JPK Instruments, a world-leading manufacturer of nanoanalytic instrumentation for research in life sciences and soft matter, reports on the research into the interaction of bacteria with microstructured surfaces in the Department of Physics at the University of Kaiserslautern in Germany.
Dr Christine Müller-Renno is a member of the Ziegler Group in the Physics Department at the University of Kaiserslautern in Germany. The main topics of their research are in nano- and microelectronics, as well as in medical engineering and fluid analysis. Other topics include catalysts and stain-resistant coatings by the use of nanomaterials.
The Group uses the JPK NanoWizard® AFM to study the interaction of bacteria with microstructured surfaces. They look at micromilled titanium surfaces. They study the adhesion of single bacteria to the surface and investigate the elastic properties of the bacteria adhered to the surface (for example, as a function of pH). The goal of all these measurements is to find the best surface structure bacteria combination to produce a biofilm reactor. The NanoWizard is also used for single molecule force spectroscopy. They measure the adhesion of single protein molecules to different surfaces with the goal to compare the results with simulation experiments dealing with protein adhesion (molecular modeling).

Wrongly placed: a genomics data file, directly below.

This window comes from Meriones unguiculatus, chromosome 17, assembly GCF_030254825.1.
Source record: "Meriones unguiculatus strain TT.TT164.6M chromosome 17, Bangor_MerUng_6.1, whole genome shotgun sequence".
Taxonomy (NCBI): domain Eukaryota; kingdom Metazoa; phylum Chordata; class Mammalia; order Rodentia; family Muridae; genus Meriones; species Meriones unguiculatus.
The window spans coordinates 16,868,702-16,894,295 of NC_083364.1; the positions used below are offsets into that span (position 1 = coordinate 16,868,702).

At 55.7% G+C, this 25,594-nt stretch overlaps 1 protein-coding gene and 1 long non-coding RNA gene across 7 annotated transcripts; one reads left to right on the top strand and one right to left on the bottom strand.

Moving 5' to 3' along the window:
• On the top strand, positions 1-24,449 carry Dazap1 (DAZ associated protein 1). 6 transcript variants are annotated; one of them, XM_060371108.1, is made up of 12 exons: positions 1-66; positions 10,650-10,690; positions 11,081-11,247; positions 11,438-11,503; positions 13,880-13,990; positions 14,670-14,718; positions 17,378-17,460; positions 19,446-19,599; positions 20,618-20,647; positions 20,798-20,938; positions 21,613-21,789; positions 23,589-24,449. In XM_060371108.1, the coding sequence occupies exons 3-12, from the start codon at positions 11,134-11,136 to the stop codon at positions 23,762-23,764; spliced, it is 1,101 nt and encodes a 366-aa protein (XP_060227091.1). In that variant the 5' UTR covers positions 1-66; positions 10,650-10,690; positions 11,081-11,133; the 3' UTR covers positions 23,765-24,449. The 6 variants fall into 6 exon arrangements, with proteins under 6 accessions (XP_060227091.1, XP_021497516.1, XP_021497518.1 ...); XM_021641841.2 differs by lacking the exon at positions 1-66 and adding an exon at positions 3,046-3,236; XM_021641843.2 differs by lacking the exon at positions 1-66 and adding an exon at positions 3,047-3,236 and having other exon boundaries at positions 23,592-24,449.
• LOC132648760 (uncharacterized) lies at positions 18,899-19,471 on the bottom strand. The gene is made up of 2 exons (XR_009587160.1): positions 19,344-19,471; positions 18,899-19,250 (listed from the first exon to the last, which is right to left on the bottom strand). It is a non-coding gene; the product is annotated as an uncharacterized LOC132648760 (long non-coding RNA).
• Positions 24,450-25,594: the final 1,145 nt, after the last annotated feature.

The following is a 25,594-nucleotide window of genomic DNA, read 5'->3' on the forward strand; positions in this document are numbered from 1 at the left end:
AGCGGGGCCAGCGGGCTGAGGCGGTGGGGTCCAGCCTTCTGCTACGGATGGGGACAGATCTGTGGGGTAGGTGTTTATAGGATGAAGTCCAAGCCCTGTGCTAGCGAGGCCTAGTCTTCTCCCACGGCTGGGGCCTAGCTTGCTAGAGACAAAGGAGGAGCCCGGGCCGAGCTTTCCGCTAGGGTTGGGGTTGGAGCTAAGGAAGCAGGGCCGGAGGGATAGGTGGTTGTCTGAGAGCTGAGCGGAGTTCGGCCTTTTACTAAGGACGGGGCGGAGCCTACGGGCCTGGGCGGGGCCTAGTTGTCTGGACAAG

AFM is used because of its all-round flexibility –for biology and surfaces under various conditions, e.g. fluids, air, etc. AFM provides an insight into the interaction directly at the surface (e.g. protein with the surface) with very high resolution. It also enables the simultaneous measurement of elastic properties with the imaging of the sample.
The group use a variety of AFMs along with light and scanning electron microscopes. Asked about the merits of using the NanoWizard®, Dr Müller-Renno says:
The benefit for us is the very, very good combination of light microscopy and AFM (also for opaque samples - most of our samples are opaque). In addition, the instrument gives all the requirements we need for our biology studies.